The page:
The heme moiety of malaria pigment (beta-hematin) mediates the inhibition of nitric oxide and tumor necrosis factor-alpha production by lipopolysaccharide-stimulated macrophages.
Taramelli D., Basilico N., Pagani E., Grande R., Monti D., Ghione M., Olliaro P.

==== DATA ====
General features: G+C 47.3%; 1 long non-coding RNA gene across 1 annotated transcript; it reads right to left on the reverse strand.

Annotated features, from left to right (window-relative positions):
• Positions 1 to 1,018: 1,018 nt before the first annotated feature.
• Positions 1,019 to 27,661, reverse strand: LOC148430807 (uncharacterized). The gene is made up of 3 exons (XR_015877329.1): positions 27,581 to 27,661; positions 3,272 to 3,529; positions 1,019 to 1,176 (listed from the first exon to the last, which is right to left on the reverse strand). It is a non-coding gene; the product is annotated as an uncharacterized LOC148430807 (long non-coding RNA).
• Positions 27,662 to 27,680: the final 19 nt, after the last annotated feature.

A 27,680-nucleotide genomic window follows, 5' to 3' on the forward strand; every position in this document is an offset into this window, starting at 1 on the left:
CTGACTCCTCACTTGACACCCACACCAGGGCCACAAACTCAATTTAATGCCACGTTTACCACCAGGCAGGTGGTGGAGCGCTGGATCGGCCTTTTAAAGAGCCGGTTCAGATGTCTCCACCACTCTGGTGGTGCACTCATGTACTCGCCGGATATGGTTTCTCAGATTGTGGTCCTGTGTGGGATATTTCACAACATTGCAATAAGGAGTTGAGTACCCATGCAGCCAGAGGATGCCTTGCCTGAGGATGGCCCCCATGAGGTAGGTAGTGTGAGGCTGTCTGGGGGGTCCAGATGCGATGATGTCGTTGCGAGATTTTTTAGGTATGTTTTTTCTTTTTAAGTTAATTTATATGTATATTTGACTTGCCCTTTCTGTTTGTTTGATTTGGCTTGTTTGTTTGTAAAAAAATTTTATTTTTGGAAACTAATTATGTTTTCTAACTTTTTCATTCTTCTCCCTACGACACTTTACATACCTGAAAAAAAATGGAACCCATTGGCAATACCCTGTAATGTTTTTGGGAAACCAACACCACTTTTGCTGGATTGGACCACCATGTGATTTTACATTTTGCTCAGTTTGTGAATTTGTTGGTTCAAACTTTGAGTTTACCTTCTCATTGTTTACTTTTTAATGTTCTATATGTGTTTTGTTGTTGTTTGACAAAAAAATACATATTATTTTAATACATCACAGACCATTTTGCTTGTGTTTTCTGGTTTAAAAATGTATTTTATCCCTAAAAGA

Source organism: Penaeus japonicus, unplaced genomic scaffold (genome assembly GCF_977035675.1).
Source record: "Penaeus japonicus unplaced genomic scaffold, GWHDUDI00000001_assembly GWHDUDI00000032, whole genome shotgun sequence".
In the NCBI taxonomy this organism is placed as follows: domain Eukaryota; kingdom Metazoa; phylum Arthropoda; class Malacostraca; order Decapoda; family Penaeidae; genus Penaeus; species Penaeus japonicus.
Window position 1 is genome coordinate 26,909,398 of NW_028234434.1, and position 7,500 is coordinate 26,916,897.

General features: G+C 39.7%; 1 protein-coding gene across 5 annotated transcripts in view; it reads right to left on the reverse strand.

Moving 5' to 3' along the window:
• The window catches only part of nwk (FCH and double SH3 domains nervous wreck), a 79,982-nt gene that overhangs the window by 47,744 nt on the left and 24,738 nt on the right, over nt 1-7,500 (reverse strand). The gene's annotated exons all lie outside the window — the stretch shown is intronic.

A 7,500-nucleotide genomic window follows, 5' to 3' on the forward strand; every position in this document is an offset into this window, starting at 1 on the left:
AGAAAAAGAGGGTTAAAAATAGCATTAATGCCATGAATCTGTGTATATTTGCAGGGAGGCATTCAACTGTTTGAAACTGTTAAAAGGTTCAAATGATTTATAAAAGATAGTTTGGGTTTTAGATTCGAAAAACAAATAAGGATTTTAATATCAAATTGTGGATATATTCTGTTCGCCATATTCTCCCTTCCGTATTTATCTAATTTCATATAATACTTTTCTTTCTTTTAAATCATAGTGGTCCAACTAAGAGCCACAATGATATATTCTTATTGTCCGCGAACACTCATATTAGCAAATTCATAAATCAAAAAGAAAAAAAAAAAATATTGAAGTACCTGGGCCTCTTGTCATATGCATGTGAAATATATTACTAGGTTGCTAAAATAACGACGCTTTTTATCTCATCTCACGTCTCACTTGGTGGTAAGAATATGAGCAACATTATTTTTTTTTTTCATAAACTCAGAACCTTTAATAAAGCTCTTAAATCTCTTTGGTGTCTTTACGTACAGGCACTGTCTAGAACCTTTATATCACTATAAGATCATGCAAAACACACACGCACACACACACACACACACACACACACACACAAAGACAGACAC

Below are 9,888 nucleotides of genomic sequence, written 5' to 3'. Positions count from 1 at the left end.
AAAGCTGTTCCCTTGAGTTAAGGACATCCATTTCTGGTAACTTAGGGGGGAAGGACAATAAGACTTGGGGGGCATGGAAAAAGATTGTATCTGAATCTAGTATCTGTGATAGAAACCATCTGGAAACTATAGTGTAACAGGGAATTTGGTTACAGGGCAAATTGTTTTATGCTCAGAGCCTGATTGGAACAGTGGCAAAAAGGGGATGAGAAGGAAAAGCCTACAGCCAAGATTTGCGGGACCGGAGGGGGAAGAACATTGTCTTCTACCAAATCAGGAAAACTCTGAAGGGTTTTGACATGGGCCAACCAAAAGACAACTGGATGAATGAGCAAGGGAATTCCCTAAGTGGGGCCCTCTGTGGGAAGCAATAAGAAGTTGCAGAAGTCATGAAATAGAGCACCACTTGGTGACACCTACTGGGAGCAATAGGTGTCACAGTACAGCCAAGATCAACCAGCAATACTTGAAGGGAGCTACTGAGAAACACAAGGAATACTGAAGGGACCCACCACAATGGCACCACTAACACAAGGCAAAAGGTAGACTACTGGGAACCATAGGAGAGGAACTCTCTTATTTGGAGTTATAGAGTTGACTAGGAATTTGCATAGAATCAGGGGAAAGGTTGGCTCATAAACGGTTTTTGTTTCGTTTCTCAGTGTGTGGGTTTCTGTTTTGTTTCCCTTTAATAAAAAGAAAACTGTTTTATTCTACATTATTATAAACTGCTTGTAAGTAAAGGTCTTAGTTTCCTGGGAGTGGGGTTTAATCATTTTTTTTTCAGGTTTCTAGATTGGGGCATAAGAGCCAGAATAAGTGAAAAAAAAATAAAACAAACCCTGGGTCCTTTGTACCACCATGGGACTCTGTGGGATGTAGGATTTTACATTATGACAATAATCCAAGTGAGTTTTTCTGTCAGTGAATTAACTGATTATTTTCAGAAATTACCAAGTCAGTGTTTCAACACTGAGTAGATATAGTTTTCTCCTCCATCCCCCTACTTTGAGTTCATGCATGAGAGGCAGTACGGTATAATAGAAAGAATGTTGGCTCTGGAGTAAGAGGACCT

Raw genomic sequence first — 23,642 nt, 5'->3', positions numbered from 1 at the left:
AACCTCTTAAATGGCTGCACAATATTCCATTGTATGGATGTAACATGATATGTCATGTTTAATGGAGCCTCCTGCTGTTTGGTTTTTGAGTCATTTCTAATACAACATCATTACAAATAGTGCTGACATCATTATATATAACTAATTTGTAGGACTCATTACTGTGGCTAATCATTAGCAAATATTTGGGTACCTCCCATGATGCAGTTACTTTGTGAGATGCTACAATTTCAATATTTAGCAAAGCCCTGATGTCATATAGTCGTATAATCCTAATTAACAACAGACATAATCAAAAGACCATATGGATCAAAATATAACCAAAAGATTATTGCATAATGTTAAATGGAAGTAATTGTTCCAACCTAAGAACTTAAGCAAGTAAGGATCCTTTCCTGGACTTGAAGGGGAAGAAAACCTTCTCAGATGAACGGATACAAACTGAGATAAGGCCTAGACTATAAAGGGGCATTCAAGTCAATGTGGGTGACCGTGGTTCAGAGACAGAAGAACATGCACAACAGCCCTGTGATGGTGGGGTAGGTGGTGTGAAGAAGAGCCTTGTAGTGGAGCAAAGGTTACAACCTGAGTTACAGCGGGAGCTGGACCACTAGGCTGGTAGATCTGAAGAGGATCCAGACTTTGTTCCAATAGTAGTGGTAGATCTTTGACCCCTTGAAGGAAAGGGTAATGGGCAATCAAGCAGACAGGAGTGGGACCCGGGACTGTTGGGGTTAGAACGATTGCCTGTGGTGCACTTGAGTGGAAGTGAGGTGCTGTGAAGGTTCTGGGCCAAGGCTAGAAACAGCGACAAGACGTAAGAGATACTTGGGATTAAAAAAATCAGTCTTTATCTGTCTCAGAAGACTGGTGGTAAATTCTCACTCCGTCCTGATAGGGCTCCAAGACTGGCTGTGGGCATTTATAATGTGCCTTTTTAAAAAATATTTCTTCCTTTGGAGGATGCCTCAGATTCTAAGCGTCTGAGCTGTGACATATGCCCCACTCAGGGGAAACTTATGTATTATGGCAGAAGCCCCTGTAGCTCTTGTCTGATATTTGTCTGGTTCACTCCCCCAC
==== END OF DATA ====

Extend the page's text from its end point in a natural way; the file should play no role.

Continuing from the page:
To investigate the effect of the heme moiety of malaria pigment, hemozoin, on phagocyte functions, mouse macrophages were fed with insoluble beta-hematin, the synthetic heme-polymer chemically identical to the native pigment, or the soluble monomer, hematin. Production of inflammatory cytokines, interleukin 1 (IL1), tumor necrosis factor alpha (TNF alpha), and nitric oxide (NO) was assayed in the supernatants after stimulation with lipopolysaccharide. The results indicate that both beta-hematin and hematin induce a dose-dependent inhibition of macrophage production of TNF alpha and NO, but not of IL1. One-hour pretreatment with soluble hematin inhibited production of cytotoxic mediators by more than 50% compared to controls, while 6-hr exposure was necessary for insoluble beta-hematin to induce the same level of inhibition. However, the same treatment did not modify the production of TNF alpha and NO by mouse microglia cell lines. The inhibition was partially counterbalanced by adding sulphydryl group donors such as 2-mercaptoethanol, glutathione, or N-acetyl-cysteine during the preincubation time. The results of the present study confirm the inhibitory role of malaria pigment and show that such effect is due to the heme moiety and may be selective for the production of cytotoxic mediators by specific phagocytes. The implications of these findings in the control of malaria infection and disease and in the pathogenesis of severe malaria are discussed.